by Linda Claxton, Jeanette M. Kang and S. Adam Spiewak, Esqs., Ogletree Deakins, Los Angeles
The downturn has hit California hard. According to the U.S. Department of Labor, more initial unemployment claims due to mass layoffs have been recently filed here than in any other state. Many stable California employers find themselves for the first time contemplating reductions in force in order to survive.
If you’re considering a large-scale layoff, be prepared to familiarize yourself with California’s version of the federal Worker Adjustment and Retraining Notification (WARN) Act, informally known as the “Baby WARN Act.” Both the federal and state laws require employers to give advance notice to affected employees and alert certain government agencies about future employment losses.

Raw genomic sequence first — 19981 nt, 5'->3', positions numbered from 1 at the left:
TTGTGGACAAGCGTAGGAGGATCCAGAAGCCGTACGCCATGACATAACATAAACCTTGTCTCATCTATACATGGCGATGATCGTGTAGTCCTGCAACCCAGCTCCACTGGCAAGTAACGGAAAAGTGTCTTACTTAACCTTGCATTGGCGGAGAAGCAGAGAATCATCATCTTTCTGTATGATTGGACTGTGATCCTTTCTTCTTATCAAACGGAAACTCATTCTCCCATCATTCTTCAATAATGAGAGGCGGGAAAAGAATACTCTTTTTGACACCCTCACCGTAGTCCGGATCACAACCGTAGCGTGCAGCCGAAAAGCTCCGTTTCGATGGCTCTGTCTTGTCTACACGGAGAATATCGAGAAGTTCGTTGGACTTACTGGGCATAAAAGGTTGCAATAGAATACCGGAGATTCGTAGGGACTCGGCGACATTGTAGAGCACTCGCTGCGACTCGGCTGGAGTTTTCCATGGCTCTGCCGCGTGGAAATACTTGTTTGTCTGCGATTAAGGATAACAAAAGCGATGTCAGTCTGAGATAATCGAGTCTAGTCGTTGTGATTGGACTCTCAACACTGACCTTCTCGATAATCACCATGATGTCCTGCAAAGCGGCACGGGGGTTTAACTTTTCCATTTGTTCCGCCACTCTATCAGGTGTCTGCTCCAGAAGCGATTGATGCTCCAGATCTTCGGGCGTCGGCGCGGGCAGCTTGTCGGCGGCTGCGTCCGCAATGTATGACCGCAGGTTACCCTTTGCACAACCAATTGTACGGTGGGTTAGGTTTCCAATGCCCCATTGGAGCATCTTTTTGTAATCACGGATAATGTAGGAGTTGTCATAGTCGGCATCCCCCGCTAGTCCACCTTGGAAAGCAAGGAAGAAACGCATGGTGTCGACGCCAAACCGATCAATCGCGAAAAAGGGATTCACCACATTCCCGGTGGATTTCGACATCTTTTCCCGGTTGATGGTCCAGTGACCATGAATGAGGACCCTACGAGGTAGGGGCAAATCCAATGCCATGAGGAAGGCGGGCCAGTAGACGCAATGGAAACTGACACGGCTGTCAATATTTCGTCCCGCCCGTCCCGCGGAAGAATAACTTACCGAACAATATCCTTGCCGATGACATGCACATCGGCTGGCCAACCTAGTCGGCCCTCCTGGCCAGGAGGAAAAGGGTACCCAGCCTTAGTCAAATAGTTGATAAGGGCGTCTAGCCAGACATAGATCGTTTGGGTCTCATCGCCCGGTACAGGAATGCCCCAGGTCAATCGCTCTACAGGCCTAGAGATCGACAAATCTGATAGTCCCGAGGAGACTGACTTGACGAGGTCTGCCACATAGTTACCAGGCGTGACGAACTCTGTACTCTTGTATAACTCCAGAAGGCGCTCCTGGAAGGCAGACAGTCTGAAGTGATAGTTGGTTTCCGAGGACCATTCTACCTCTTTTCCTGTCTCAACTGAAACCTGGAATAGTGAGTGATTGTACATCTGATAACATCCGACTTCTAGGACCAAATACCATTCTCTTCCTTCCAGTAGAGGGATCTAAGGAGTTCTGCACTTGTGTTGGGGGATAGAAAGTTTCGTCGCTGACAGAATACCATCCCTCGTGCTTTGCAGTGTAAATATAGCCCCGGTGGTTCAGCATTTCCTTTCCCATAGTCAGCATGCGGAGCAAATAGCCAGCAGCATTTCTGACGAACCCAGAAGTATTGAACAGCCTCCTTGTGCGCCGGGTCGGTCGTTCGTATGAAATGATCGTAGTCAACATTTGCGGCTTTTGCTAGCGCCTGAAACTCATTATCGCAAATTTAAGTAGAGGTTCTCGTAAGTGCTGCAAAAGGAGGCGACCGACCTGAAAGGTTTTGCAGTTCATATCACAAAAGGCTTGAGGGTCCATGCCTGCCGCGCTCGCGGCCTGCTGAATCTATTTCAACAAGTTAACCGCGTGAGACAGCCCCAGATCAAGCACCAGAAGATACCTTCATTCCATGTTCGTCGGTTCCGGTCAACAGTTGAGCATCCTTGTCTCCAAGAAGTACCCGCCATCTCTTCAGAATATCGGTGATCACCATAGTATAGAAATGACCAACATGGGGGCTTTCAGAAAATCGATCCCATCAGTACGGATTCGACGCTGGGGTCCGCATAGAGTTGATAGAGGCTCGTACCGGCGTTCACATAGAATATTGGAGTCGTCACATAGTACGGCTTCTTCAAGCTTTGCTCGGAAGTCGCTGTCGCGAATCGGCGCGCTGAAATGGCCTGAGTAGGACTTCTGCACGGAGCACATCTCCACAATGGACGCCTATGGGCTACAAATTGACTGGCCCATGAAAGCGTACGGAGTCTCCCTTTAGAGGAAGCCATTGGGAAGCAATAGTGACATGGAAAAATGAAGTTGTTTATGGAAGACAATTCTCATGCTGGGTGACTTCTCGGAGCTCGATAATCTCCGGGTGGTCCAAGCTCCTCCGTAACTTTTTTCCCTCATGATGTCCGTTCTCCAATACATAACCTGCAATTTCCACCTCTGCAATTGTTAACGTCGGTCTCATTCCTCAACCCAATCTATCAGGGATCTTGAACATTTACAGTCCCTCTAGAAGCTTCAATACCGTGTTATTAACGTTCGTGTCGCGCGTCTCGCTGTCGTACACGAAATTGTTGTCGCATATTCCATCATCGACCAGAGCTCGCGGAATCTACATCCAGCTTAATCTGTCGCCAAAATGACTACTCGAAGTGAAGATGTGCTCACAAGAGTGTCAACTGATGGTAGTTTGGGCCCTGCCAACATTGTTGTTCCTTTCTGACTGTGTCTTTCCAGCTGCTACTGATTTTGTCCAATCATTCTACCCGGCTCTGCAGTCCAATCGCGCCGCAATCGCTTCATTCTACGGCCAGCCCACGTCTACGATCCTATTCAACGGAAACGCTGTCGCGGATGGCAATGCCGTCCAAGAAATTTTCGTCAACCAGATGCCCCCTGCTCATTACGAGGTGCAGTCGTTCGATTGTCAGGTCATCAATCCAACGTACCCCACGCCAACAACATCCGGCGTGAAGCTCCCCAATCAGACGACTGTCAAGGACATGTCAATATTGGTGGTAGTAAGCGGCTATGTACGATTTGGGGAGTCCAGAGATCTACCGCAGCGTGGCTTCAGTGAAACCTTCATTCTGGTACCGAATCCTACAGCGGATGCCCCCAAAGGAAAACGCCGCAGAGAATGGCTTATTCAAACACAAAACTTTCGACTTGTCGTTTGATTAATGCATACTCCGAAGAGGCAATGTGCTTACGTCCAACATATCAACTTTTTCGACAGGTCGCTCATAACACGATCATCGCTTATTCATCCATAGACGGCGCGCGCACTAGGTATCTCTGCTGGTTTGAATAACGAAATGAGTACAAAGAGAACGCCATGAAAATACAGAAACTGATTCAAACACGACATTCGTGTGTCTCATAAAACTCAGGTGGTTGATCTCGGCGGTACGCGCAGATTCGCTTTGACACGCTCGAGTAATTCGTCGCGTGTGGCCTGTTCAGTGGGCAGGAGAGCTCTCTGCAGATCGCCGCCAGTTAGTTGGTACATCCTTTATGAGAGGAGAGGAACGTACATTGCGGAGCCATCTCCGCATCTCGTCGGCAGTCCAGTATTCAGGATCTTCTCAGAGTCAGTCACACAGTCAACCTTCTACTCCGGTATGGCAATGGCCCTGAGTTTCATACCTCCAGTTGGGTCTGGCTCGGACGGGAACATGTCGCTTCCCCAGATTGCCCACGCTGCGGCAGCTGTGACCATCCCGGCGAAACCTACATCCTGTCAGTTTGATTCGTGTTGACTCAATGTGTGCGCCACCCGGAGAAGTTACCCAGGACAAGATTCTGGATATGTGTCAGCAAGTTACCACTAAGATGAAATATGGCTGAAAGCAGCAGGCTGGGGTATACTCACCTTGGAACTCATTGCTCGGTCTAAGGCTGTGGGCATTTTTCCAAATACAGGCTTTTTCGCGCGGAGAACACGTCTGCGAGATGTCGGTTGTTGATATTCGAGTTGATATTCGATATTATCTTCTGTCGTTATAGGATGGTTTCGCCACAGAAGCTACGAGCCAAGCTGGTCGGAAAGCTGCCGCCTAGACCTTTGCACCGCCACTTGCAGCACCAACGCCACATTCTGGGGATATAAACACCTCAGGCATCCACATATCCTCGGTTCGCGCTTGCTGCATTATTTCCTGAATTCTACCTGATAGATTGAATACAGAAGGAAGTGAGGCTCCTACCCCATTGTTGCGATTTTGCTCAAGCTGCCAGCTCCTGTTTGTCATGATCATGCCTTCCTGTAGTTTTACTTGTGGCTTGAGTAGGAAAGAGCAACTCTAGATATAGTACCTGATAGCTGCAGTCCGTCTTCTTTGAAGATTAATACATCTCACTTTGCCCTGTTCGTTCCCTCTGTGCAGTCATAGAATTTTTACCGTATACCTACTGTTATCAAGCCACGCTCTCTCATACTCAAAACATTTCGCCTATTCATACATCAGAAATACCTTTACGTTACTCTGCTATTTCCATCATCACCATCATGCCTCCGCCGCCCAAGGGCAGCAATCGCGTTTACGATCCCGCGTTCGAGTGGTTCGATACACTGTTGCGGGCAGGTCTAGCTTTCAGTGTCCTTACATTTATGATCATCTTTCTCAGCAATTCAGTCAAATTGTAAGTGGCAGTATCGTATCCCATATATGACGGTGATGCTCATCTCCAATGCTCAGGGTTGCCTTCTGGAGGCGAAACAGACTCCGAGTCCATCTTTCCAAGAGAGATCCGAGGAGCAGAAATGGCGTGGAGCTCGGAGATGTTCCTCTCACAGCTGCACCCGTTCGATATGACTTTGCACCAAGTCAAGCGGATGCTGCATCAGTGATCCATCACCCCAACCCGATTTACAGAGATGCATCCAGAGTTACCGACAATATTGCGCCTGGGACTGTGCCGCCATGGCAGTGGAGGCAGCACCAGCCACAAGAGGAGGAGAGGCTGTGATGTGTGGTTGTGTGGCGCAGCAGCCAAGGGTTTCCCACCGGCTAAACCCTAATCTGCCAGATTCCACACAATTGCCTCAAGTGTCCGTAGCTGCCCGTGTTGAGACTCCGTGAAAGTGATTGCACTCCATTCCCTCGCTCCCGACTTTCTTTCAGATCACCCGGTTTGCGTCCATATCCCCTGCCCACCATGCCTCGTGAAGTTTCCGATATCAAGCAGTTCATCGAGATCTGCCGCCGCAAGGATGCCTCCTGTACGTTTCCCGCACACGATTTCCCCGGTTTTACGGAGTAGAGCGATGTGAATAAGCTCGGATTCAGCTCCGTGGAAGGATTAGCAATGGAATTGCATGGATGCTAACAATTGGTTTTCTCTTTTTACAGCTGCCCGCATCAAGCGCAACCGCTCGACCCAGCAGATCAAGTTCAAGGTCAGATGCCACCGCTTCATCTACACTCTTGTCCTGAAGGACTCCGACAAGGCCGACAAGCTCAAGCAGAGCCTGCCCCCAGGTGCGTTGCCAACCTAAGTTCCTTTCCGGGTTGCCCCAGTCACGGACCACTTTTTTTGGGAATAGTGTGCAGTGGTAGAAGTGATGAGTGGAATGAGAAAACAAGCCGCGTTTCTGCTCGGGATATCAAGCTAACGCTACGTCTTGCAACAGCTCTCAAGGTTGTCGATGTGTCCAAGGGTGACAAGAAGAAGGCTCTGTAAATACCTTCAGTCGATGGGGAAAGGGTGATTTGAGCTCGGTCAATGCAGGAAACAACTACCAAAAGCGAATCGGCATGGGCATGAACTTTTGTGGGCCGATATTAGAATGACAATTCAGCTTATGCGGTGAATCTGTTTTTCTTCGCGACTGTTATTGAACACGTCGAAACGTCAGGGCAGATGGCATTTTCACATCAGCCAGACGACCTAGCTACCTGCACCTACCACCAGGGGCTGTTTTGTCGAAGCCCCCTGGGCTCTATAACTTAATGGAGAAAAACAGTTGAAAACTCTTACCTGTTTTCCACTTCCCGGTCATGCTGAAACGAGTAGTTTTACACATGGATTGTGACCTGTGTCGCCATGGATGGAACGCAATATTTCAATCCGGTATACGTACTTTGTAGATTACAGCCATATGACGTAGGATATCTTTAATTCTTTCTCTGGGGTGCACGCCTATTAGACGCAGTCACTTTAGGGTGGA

Under the California WARN Act, qualifying employers—public and private—must provide 60 days’ advance notice of mass layoffs, relocations an...(register to read more)
- How to Fire an Employee the Legal Way: 6 Termination Guidelines
- N.C. workers can cite 'public policy' violations in wrongful discharge cases
- Court strikes down embattled NLRB's 'ambush election' rule
- What's a 'reasonable' ADA accommodation? See new guide
- No 'Hands-Off' status just because of discrimination complaint